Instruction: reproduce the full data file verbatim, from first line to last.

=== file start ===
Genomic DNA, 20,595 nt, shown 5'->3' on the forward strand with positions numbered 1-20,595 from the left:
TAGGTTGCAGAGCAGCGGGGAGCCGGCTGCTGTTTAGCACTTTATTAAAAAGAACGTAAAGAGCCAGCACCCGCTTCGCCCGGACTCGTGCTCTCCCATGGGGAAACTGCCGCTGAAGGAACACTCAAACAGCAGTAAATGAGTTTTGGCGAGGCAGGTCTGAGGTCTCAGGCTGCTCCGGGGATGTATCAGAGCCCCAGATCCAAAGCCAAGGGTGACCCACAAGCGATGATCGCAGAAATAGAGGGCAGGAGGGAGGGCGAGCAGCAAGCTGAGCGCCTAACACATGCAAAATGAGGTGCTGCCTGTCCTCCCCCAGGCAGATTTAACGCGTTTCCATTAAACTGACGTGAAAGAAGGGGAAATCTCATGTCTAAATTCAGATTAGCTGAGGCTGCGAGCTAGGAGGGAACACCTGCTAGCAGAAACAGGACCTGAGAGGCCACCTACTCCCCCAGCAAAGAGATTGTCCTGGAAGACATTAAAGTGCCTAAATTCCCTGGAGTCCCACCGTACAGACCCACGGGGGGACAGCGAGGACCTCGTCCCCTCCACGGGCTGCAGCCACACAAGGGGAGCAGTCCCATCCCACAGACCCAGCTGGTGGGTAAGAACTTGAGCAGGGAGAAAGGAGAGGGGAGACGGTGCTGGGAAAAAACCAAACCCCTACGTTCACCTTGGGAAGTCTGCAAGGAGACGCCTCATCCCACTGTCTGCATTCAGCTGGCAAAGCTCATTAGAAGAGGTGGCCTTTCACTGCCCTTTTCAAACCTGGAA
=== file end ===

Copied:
Genomic DNA, 20,595 nt, shown 5'->3' on the forward strand with positions numbered 1-20,595 from the left:
TAGGTTGCAGAGCAGCGGGGAGCCGGCTGCTGTTTAGCACTTTATTAAAAAGAACGTAAAGAGCCAGCACCCGCTTCGCCCGGACTCGTGCTCTCCCATGGGGAAACTGCCGCTGAAGGAACACTCAAACAGCAGTAAATGAGTTTTGGCGAGGCAGGTCTGAGGTCTCAGGCTGCTCCGGGGATGTATCAGAGCCCCAGATCCAAAGCCAAGGGTGACCCACAAGCGATGATCGCAGAAATAGAGGGCAGGAGGGAGGGCGAGCAGCAAGCTGAGCGCCTAACACATGCAAAATGAGGTGCTGCCTGTCCTCCCCCAGGCAGATTTAACGCGTTTCCATTAAACTGACGTGAAAGAAGGGGAAATCTCATGTCTAAATTCAGATTAGCTGAGGCTGCGAGCTAGGAGGGAACACCTGCTAGCAGAAACAGGACCTGAGAGGCCACCTACTCCCCCAGCAAAGAGATTGTCCTGGAAGACATTAAAGTGCCTAAATTCCCTGGAGTCCCACCGTACAGACCCACGGGGGGACAGCGAGGACCTCGTCCCCTCCACGGGCTGCAGCCACACAAGGGGAGCAGTCCCATCCCACAGACCCAGCTGGTGGGTAAGAACTTGAGCAGGGAGAAAGGAGAGGGGAGACGGTGCTGGGAAAAAACCAAACCCCTACGTTCACCTTGGGAAGTCTGCAAGGAGACGCCTCATCCCACTGTCTGCATTCAGCTGGCAAAGCTCATTAGAAGAGGTGGCCTTTCACTGCCCTTTTCAAACCTGGAA